The second and final day of the 2022 Spring Meeting came and went quietly on Wednesday. Almost all of the actual business was handled on the first day, when the General Conference Executive Committee received audit and financial reports and voted to determine the immediate future of the Ukrainian Union.
After the devotional presentation by Michael L. Ryan, GC President Ted Wilson began the day with a clarification about the church in Ukraine, which was removed from the Euro-Asia Division and put under the GC’s direct oversight the day before. “The temporary assignment of the oversight of the General Conference will be until other more comprehensive arrangements can be made,” Wilson said. Presumably, the Ukrainian Union will eventually be integrated into another European division—the Trans-European Division, which contains countries such as neighboring Poland, being a likely choice.
The bulk of the next four hours was filled with reports from different departments and organizations. All of the business requiring voting happened the previous day. First, the Children’s Ministries Department presented its “Armor of God” app that is attempting to “foster the faith of the children through Bible stories, Bible studies, memorizing Bible verses, songs, and other activities.”
Juxtaposed after that prerecorded presentation came Dwain N. Esmond, associate director of the Ellen G. White Estate, giving a live presentation titled “Back to the Altar: An Inside-Out Revolution.” Wilson explained that Esmond had come to him with this presentation, which he found so meaningful that it was being shared with the whole executive committee.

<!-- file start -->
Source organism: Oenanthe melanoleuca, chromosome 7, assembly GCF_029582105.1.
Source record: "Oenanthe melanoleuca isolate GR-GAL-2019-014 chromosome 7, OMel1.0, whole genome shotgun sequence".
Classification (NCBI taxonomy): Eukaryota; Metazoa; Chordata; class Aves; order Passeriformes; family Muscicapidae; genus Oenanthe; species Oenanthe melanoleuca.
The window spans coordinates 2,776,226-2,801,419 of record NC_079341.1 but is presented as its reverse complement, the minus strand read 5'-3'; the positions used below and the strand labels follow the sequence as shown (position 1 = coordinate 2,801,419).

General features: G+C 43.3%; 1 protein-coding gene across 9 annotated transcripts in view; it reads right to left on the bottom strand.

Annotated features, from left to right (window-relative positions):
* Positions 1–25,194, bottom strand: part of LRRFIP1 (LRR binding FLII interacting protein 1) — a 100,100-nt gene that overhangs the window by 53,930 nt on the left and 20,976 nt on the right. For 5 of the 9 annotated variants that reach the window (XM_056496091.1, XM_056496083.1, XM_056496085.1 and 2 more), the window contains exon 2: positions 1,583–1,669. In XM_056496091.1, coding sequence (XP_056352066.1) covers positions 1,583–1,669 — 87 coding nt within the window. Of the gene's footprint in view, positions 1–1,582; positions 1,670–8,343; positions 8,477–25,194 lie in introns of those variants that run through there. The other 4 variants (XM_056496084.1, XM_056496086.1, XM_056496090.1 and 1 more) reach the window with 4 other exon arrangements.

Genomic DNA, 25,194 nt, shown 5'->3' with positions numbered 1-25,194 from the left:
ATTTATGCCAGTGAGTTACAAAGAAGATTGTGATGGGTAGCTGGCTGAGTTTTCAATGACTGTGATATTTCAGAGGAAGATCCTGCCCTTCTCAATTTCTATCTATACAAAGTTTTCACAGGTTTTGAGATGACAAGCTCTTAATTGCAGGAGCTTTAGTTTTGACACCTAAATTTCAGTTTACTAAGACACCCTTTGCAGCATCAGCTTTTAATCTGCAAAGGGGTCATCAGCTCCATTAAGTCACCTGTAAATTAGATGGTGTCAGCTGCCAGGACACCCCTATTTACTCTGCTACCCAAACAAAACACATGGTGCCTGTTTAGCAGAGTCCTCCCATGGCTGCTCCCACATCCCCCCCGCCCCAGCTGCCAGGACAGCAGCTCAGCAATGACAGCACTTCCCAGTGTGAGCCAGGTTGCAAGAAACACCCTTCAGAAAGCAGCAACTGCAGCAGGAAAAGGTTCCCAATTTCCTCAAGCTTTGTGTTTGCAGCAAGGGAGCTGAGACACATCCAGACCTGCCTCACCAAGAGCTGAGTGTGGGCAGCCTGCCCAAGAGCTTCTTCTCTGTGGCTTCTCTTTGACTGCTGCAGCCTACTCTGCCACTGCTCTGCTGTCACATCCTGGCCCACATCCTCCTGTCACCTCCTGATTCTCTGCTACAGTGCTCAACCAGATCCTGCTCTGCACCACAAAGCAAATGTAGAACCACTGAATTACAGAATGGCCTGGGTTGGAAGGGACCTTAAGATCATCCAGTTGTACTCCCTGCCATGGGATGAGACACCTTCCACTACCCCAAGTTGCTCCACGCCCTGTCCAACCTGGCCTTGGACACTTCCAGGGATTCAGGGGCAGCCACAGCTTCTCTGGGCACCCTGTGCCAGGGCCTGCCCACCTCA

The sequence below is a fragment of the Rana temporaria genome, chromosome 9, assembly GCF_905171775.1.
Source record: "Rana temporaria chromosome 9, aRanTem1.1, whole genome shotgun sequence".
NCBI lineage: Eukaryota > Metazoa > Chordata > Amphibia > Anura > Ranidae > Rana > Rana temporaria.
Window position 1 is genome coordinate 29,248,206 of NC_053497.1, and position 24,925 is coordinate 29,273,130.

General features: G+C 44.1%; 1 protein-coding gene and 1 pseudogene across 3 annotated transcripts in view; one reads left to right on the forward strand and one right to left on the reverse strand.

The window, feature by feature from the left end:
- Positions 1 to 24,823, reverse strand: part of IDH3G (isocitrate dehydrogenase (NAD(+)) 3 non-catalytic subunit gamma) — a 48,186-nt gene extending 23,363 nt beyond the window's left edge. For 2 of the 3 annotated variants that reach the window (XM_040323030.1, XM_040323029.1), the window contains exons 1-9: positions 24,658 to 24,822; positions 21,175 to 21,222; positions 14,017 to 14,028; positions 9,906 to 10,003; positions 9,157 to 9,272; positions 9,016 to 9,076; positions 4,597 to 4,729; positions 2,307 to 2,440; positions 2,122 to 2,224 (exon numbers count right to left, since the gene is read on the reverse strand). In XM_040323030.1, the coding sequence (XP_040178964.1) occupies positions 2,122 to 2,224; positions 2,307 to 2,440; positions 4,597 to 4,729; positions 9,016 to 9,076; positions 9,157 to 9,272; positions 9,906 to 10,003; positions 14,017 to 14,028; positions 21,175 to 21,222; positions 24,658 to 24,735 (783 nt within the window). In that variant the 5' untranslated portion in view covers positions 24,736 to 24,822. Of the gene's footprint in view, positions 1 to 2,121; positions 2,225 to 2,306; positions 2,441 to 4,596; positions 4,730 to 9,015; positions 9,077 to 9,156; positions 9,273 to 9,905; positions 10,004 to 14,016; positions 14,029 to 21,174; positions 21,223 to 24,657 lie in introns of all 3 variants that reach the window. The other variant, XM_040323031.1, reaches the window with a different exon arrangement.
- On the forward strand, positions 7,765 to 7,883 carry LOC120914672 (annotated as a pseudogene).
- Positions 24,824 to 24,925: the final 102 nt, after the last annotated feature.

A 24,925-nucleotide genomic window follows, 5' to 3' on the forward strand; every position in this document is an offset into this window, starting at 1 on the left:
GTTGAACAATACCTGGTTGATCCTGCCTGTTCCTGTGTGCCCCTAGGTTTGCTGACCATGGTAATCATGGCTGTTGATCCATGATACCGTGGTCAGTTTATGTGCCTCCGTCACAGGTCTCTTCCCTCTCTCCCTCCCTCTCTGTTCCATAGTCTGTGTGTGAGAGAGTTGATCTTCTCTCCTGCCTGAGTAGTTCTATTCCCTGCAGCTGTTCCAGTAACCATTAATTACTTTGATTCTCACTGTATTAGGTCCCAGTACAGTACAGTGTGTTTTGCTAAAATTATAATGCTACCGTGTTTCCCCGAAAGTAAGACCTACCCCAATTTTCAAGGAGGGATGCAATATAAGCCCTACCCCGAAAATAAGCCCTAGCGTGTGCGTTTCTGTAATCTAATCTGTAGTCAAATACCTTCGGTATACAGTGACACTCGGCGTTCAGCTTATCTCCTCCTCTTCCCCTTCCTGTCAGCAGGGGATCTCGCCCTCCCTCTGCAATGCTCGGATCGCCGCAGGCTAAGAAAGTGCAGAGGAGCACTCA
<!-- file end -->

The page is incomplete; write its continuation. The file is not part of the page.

In the most energetic presentation of the day, Esmond talked about a broad array of dangers related to digital devices and social media use, tying those factors to a “battle for the mind” that is harming home worship life—especially for young people. Throughout the rest of the year, the GC Revival and Reformation Committee will be formulating a formal action for the 2022 Annual Council to refocus attention on the need for home and family worship.
Esmond’s presentation coming on the heels of the church promoting its own digital products for children shows the difficult line the church is walking. Esmond attempted to differentiate between beneficial and harmful digital/social media use, of course identifying the church’s own work as the former. For over a decade, he served as editor of Insight Magazine, where he said that his team pioneered some of the church’s first social media projects. But now he is increasingly concerned about social media’s harmful effects.